Taming the Elephant: Politics, Government, and Law in Pioneer California (California History Sesquicentennial Series, Volume 4)
Richard J. Orsi, John F. Burns, Marlene Smith-Baranzini, Joshua Paddison, Teena Stern
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Taming the Elephant is the last of four volumes in the distinguished California History Sesquicentennial Series, an outstanding compilation of original essays by leading historians and writers. These topical, interrelated volumes reexamine the meaning of the founding of modern California during the state's pioneer period. General themes run through all four volumes: the interplay of traditional cultures and frontier innovation in the creation of a distinctive California society; the dynamic interaction of people and nature and the beginnings of massive environmental change; the impact of the California experience on the nation and the world; the influence of pioneer patterns on modern California; and the legacy of ethnic and cultural diversity as a major influence on the state's history.
This fourth volume treats the role of post-Gold Rush California government, politics, and law in the building of a dynamic state, with influences that persist today. Provocative essays investigate the creation of constitutional foundations, law and jurisprudence, the formation of government agencies, and the development of public policy. Authors chart the roles played by diverse groups--criminals and peace officers, entrepreneurs and miners, farmers and public officials, defenders of discrimination and female and African American activists. The essays also explore subjects largely overlooked in the past, such as the significance of local and federal government in pioneer California and early struggles to secure civil rights for women and racial minorities.
Editors: Richard J. Orsi, John F. Burns
Illustrations Editors: Joshua Paddison, Teena Stern
Associate Editor: Marlene Smith-Baranzini
ravine. The bandidos mounted their horses and scattered, leaving behind stolen horses and sacks of gold. Two days later the posse caught one of Murieta’s bandidos and brought him into Jackson. The Chinese identiﬁed him as one of the gang. He admitted that he had participated in the raid but claimed that he had not committed the murders. The miners’ court was unmoved and sentenced him to death. Escorted to a large oak tree in front of the Astor House, he was soon dangling from a prominent limb. He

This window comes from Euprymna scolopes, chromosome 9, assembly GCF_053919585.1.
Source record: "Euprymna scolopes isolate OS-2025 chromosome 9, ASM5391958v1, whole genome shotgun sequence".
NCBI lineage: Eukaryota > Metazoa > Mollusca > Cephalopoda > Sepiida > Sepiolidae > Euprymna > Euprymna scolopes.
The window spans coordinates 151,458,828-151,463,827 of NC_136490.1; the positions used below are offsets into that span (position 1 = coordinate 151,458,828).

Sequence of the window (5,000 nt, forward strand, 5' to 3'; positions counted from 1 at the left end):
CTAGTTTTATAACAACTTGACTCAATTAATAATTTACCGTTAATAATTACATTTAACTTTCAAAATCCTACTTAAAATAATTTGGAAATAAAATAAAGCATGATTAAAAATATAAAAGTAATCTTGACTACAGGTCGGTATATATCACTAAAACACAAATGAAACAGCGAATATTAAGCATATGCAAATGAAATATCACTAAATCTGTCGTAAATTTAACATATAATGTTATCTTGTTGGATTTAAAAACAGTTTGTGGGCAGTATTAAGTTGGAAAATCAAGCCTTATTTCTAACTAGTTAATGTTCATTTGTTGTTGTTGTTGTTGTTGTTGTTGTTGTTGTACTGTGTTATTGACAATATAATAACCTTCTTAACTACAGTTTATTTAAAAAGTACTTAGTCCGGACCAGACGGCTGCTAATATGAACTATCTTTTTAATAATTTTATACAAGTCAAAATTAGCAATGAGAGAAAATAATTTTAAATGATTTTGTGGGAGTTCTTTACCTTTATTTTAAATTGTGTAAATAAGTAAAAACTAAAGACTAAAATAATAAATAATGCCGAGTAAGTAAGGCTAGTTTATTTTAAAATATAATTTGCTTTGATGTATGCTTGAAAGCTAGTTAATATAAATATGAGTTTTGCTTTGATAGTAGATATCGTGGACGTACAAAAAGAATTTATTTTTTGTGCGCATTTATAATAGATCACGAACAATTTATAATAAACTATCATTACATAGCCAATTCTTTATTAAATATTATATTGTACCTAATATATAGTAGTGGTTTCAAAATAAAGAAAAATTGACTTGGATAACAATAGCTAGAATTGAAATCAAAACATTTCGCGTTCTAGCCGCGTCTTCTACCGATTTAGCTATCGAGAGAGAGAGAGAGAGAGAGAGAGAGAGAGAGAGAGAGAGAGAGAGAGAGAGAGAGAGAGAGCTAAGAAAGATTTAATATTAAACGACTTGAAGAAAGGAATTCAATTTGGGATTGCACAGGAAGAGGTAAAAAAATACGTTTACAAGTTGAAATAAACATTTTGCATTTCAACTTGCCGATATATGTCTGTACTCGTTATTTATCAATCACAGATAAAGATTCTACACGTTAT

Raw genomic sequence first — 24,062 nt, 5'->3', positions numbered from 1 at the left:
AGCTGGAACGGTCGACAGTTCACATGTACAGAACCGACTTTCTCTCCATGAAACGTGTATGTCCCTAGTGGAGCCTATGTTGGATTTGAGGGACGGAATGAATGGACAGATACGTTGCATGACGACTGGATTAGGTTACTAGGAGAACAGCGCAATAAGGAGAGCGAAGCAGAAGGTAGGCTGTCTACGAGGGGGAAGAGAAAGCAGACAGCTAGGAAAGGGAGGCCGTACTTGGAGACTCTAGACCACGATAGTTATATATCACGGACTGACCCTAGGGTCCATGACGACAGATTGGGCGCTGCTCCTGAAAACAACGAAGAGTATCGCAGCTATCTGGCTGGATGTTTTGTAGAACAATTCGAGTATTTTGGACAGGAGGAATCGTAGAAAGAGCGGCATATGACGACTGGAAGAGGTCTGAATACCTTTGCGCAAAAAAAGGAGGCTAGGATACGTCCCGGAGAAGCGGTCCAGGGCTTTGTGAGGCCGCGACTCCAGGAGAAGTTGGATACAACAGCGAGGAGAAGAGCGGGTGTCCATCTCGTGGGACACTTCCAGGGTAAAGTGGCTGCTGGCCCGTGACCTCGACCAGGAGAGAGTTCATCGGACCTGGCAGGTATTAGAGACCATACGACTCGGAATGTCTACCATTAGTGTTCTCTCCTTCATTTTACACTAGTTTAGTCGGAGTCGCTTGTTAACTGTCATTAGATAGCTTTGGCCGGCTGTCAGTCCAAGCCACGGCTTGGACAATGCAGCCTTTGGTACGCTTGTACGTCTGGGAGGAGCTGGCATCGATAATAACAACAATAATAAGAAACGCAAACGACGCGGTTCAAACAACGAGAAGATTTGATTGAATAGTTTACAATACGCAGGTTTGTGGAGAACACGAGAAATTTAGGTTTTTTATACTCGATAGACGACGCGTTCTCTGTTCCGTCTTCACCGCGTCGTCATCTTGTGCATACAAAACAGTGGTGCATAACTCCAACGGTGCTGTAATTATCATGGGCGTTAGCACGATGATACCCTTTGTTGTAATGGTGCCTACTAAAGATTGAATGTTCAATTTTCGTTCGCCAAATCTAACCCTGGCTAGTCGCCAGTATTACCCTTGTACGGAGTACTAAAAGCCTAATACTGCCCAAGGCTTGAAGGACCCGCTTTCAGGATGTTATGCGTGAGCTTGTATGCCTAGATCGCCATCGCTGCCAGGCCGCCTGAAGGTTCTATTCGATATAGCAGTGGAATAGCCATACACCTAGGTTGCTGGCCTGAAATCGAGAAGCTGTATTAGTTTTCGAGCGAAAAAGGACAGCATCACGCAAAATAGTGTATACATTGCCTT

claims. Responding to the prevailing American sentiment, the state legislature enacted a foreign miners’ tax in 1850.8 By then much blood had already been spilled. The worst episode occurred near Mokelumne Hill in 1849.9 A hundred Chilean peons, indentured to wealthy Chilean masters and under the supervision of ten Chilean overseers, were mining an area that came to be called Chili Gulch. At the southern end of the gulch, two miles distant, was a camp of American miners called Iowa Cabins. The
and the United States to 1920 (Berkeley: University of California Press, 1971), and Pitt, Decline of the Californios. 6. Taylor, In Search of the Racial Frontier, 18–19; Pitt, Decline of the Californios, 14–15, 309; Monroy, Thrown among Strangers, 174– 75. Pitt notes that the term “Anglo” was “unknown in nineteenth-century California.” I use the term here aware of its limitations. Strictly speaking it is not interchangeable with the term “white.” The European Americans (another imprecise
“Equality before the Law,” 35–45; Fisher, “The Political Development of the Black Community,” 14–19. 27. Almquist and Heizer, The Other Californians, 122–23. 28. Rawls and Bean, California: An Interpretive History, 132–33; Taylor, In Search of the Racial Frontier, 72 ( Judge Hayes quoted on 78, 79–80, 90); Lapp, Blacks in Gold Rush California, 120–21; Judith Freeman, “Commemorating an L.A. Pioneer,” Angeles, April 1990, 58–60; Goode, California’s Black Pioneers, 90–91. 29. Lapp, Blacks in Gold
labor leaders and politicians alike. Like anti-Chinese crusaders, environmental conservationists and preservationists successfully turned to the power of the federal and state governments to further their causes. In 1864, the U.S. Congress designated resplendent Yosemite Valley a protected park (the ﬁrst such federal designation in American history) and turned its administration over to the state of California. William Hahn’s famous Yosemite Valley from Glacier Point ( plate 14), one of hundreds